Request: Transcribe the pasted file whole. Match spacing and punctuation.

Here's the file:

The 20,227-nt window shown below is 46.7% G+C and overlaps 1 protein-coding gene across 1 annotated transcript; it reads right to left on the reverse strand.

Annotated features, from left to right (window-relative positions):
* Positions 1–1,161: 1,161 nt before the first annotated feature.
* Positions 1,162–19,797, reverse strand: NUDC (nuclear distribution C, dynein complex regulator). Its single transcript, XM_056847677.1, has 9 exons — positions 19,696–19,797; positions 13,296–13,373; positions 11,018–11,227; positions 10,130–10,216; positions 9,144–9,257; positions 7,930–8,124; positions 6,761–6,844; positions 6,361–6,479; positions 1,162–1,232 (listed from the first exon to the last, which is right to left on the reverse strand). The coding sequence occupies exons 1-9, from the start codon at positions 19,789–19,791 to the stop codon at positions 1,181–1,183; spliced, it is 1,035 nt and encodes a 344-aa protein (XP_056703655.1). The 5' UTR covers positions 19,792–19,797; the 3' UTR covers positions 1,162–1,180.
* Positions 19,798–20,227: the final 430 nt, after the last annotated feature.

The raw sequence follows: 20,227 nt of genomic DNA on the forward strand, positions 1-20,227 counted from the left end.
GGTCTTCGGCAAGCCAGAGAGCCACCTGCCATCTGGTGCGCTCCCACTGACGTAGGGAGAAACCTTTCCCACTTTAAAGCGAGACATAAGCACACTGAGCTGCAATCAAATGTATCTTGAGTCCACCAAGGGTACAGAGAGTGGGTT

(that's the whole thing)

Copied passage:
The 20,227-nt window shown below is 46.7% G+C and overlaps 1 protein-coding gene across 1 annotated transcript; it reads right to left on the reverse strand.

Annotated features, from left to right (window-relative positions):
* Positions 1–1,161: 1,161 nt before the first annotated feature.
* Positions 1,162–19,797, reverse strand: NUDC (nuclear distribution C, dynein complex regulator). Its single transcript, XM_056847677.1, has 9 exons — positions 19,696–19,797; positions 13,296–13,373; positions 11,018–11,227; positions 10,130–10,216; positions 9,144–9,257; positions 7,930–8,124; positions 6,761–6,844; positions 6,361–6,479; positions 1,162–1,232 (listed from the first exon to the last, which is right to left on the reverse strand). The coding sequence occupies exons 1-9, from the start codon at positions 19,789–19,791 to the stop codon at positions 1,181–1,183; spliced, it is 1,035 nt and encodes a 344-aa protein (XP_056703655.1). The 5' UTR covers positions 19,792–19,797; the 3' UTR covers positions 1,162–1,180.
* Positions 19,798–20,227: the final 430 nt, after the last annotated feature.

The raw sequence follows: 20,227 nt of genomic DNA on the forward strand, positions 1-20,227 counted from the left end.
GGTCTTCGGCAAGCCAGAGAGCCACCTGCCATCTGGTGCGCTCCCACTGACGTAGGGAGAAACCTTTCCCACTTTAAAGCGAGACATAAGCACACTGAGCTGCAATCAAATGTATCTTGAGTCCACCAAGGGTACAGAGAGTGGGTT